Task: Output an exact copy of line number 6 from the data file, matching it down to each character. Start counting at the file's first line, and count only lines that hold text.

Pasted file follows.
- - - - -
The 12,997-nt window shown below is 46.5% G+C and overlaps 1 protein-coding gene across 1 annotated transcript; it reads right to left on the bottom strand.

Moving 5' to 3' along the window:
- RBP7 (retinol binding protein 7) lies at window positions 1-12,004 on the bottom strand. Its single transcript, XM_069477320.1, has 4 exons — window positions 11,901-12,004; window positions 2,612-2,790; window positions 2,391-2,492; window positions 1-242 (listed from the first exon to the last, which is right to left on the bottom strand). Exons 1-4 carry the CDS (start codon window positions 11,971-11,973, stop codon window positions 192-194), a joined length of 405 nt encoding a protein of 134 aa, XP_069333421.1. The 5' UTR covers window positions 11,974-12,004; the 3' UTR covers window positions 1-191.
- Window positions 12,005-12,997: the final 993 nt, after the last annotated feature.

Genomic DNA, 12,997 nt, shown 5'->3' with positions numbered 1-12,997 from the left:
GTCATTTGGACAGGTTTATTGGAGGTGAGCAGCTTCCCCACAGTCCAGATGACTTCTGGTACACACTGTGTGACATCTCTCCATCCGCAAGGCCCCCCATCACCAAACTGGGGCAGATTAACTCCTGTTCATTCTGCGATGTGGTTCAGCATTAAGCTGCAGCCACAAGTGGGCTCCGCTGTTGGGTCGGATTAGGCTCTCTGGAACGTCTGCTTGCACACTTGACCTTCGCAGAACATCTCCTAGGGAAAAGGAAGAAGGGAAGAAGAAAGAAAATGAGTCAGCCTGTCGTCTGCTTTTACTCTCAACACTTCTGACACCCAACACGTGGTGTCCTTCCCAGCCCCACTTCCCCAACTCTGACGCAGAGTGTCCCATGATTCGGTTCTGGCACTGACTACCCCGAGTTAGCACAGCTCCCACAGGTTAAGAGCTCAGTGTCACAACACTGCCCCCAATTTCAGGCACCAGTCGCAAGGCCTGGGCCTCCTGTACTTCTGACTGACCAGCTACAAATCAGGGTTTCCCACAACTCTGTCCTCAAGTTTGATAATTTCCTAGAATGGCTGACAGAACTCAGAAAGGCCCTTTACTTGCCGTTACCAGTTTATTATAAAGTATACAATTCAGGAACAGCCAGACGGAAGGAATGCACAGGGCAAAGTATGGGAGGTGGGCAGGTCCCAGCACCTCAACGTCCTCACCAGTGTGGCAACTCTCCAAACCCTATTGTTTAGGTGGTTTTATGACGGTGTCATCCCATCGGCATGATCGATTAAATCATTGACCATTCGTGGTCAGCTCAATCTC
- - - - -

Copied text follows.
GTCATTTGGACAGGTTTATTGGAGGTGAGCAGCTTCCCCACAGTCCAGATGACTTCTGGTACACACTGTGTGACATCTCTCCATCCGCAAGGCCCCCCATCACCAAACTGGGGCAGATTAACTCCTGTTCATTCTGCGATGTGGTTCAGCATTAAGCTGCAGCCACAAGTGGGCTCCGCTGTTGGGTCGGATTAGGCTCTCTGGAACGTCTGCTTGCACACTTGACCTTCGCAGAACATCTCCTAGGGAAAAGGAAGAAGGGAAGAAGAAAGAAAATGAGTCAGCCTGTCGTCTGCTTTTACTCTCAACACTTCTGACACCCAACACGTGGTGTCCTTCCCAGCCCCACTTCCCCAACTCTGACGCAGAGTGTCCCATGATTCGGTTCTGGCACTGACTACCCCGAGTTAGCACAGCTCCCACAGGTTAAGAGCTCAGTGTCACAACACTGCCCCCAATTTCAGGCACCAGTCGCAAGGCCTGGGCCTCCTGTACTTCTGACTGACCAGCTACAAATCAGGGTTTCCCACAACTCTGTCCTCAAGTTTGATAATTTCCTAGAATGGCTGACAGAACTCAGAAAGGCCCTTTACTTGCCGTTACCAGTTTATTATAAAGTATACAATTCAGGAACAGCCAGACGGAAGGAATGCACAGGGCAAAGTATGGGAGGTGGGCAGGTCCCAGCACCTCAACGTCCTCACCAGTGTGGCAACTCTCCAAACCCTATTGTTTAGGTGGTTTTATGACGGTGTCATCCCATCGGCATGATCGATTAAATCATTGACCATTCGTGGTCAGCTCAATCTC